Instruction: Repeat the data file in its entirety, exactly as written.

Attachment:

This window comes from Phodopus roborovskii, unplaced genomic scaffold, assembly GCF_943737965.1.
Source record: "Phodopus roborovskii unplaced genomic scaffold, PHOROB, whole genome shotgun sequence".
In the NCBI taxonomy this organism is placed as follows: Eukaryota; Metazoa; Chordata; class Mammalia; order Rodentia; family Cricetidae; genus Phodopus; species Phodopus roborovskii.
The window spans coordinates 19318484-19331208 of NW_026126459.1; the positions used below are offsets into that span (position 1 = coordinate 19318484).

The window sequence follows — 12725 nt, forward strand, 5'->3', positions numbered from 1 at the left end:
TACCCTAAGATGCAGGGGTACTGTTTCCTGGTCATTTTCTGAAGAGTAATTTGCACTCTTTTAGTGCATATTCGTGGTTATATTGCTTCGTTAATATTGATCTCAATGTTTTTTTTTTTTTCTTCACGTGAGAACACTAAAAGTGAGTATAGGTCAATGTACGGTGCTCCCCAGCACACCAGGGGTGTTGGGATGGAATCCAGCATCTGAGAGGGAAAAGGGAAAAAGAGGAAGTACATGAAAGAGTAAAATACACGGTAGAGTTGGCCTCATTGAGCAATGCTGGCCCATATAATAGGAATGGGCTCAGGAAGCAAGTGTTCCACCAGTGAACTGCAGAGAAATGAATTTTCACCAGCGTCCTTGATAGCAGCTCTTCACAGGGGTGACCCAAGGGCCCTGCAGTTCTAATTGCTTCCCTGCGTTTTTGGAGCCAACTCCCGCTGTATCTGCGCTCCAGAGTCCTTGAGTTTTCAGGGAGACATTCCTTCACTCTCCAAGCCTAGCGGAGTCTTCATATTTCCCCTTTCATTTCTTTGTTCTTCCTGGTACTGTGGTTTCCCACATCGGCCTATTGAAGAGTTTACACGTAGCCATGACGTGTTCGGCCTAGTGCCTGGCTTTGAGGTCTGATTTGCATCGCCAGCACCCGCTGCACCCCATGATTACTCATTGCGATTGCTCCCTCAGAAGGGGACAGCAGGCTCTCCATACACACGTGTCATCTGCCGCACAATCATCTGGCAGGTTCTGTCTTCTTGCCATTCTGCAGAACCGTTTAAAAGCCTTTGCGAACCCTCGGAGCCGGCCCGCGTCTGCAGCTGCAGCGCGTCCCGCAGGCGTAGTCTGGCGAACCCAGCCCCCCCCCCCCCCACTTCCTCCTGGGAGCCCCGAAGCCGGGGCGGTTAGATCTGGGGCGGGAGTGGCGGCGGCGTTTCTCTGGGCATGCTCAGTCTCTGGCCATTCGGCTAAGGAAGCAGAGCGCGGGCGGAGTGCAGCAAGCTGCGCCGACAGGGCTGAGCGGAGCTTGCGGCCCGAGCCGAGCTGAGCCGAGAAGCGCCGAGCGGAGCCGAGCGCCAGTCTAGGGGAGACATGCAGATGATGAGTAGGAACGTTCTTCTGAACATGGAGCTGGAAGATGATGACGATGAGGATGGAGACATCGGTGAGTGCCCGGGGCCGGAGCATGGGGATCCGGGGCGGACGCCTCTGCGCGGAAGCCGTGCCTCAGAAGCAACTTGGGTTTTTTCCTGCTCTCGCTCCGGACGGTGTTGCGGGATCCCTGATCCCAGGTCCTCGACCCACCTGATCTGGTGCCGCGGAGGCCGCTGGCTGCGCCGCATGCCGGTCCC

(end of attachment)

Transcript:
This window comes from Phodopus roborovskii, unplaced genomic scaffold, assembly GCF_943737965.1.
Source record: "Phodopus roborovskii unplaced genomic scaffold, PHOROB, whole genome shotgun sequence".
In the NCBI taxonomy this organism is placed as follows: Eukaryota; Metazoa; Chordata; class Mammalia; order Rodentia; family Cricetidae; genus Phodopus; species Phodopus roborovskii.
The window spans coordinates 19318484-19331208 of NW_026126459.1; the positions used below are offsets into that span (position 1 = coordinate 19318484).

The window sequence follows — 12725 nt, forward strand, 5'->3', positions numbered from 1 at the left end:
TACCCTAAGATGCAGGGGTACTGTTTCCTGGTCATTTTCTGAAGAGTAATTTGCACTCTTTTAGTGCATATTCGTGGTTATATTGCTTCGTTAATATTGATCTCAATGTTTTTTTTTTTTTCTTCACGTGAGAACACTAAAAGTGAGTATAGGTCAATGTACGGTGCTCCCCAGCACACCAGGGGTGTTGGGATGGAATCCAGCATCTGAGAGGGAAAAGGGAAAAAGAGGAAGTACATGAAAGAGTAAAATACACGGTAGAGTTGGCCTCATTGAGCAATGCTGGCCCATATAATAGGAATGGGCTCAGGAAGCAAGTGTTCCACCAGTGAACTGCAGAGAAATGAATTTTCACCAGCGTCCTTGATAGCAGCTCTTCACAGGGGTGACCCAAGGGCCCTGCAGTTCTAATTGCTTCCCTGCGTTTTTGGAGCCAACTCCCGCTGTATCTGCGCTCCAGAGTCCTTGAGTTTTCAGGGAGACATTCCTTCACTCTCCAAGCCTAGCGGAGTCTTCATATTTCCCCTTTCATTTCTTTGTTCTTCCTGGTACTGTGGTTTCCCACATCGGCCTATTGAAGAGTTTACACGTAGCCATGACGTGTTCGGCCTAGTGCCTGGCTTTGAGGTCTGATTTGCATCGCCAGCACCCGCTGCACCCCATGATTACTCATTGCGATTGCTCCCTCAGAAGGGGACAGCAGGCTCTCCATACACACGTGTCATCTGCCGCACAATCATCTGGCAGGTTCTGTCTTCTTGCCATTCTGCAGAACCGTTTAAAAGCCTTTGCGAACCCTCGGAGCCGGCCCGCGTCTGCAGCTGCAGCGCGTCCCGCAGGCGTAGTCTGGCGAACCCAGCCCCCCCCCCCCCCACTTCCTCCTGGGAGCCCCGAAGCCGGGGCGGTTAGATCTGGGGCGGGAGTGGCGGCGGCGTTTCTCTGGGCATGCTCAGTCTCTGGCCATTCGGCTAAGGAAGCAGAGCGCGGGCGGAGTGCAGCAAGCTGCGCCGACAGGGCTGAGCGGAGCTTGCGGCCCGAGCCGAGCTGAGCCGAGAAGCGCCGAGCGGAGCCGAGCGCCAGTCTAGGGGAGACATGCAGATGATGAGTAGGAACGTTCTTCTGAACATGGAGCTGGAAGATGATGACGATGAGGATGGAGACATCGGTGAGTGCCCGGGGCCGGAGCATGGGGATCCGGGGCGGACGCCTCTGCGCGGAAGCCGTGCCTCAGAAGCAACTTGGGTTTTTTCCTGCTCTCGCTCCGGACGGTGTTGCGGGATCCCTGATCCCAGGTCCTCGACCCACCTGATCTGGTGCCGCGGAGGCCGCTGGCTGCGCCGCATGCCGGTCCC